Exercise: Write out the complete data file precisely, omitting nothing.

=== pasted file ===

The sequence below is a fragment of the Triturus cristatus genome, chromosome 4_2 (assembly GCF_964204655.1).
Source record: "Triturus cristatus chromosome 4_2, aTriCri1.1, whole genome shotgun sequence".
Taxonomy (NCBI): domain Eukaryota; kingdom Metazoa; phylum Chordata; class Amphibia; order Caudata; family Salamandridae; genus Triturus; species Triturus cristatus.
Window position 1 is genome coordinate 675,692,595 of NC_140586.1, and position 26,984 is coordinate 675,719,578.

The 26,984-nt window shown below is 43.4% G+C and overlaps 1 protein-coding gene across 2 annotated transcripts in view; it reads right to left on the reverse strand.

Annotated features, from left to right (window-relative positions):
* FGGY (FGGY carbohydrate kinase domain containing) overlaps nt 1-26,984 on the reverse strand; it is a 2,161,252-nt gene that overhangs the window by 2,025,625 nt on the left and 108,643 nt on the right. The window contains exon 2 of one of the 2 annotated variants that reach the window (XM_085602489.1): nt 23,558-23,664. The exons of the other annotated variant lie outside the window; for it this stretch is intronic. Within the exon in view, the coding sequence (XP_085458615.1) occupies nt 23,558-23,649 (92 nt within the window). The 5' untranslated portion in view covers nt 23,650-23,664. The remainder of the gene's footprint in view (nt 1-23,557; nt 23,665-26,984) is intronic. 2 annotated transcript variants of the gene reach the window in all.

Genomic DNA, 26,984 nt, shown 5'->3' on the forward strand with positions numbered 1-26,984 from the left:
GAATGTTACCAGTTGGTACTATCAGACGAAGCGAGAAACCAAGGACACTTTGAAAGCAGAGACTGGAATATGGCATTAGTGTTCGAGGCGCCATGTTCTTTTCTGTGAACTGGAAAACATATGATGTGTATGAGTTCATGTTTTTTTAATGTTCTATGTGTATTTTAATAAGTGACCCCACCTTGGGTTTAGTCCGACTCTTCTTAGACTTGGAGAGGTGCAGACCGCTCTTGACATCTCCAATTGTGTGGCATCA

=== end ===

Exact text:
The sequence below is a fragment of the Triturus cristatus genome, chromosome 4_2 (assembly GCF_964204655.1).
Source record: "Triturus cristatus chromosome 4_2, aTriCri1.1, whole genome shotgun sequence".
Taxonomy (NCBI): domain Eukaryota; kingdom Metazoa; phylum Chordata; class Amphibia; order Caudata; family Salamandridae; genus Triturus; species Triturus cristatus.
Window position 1 is genome coordinate 675,692,595 of NC_140586.1, and position 26,984 is coordinate 675,719,578.

The 26,984-nt window shown below is 43.4% G+C and overlaps 1 protein-coding gene across 2 annotated transcripts in view; it reads right to left on the reverse strand.

Annotated features, from left to right (window-relative positions):
* FGGY (FGGY carbohydrate kinase domain containing) overlaps nt 1-26,984 on the reverse strand; it is a 2,161,252-nt gene that overhangs the window by 2,025,625 nt on the left and 108,643 nt on the right. The window contains exon 2 of one of the 2 annotated variants that reach the window (XM_085602489.1): nt 23,558-23,664. The exons of the other annotated variant lie outside the window; for it this stretch is intronic. Within the exon in view, the coding sequence (XP_085458615.1) occupies nt 23,558-23,649 (92 nt within the window). The 5' untranslated portion in view covers nt 23,650-23,664. The remainder of the gene's footprint in view (nt 1-23,557; nt 23,665-26,984) is intronic. 2 annotated transcript variants of the gene reach the window in all.

Genomic DNA, 26,984 nt, shown 5'->3' on the forward strand with positions numbered 1-26,984 from the left:
GAATGTTACCAGTTGGTACTATCAGACGAAGCGAGAAACCAAGGACACTTTGAAAGCAGAGACTGGAATATGGCATTAGTGTTCGAGGCGCCATGTTCTTTTCTGTGAACTGGAAAACATATGATGTGTATGAGTTCATGTTTTTTTAATGTTCTATGTGTATTTTAATAAGTGACCCCACCTTGGGTTTAGTCCGACTCTTCTTAGACTTGGAGAGGTGCAGACCGCTCTTGACATCTCCAATTGTGTGGCATCA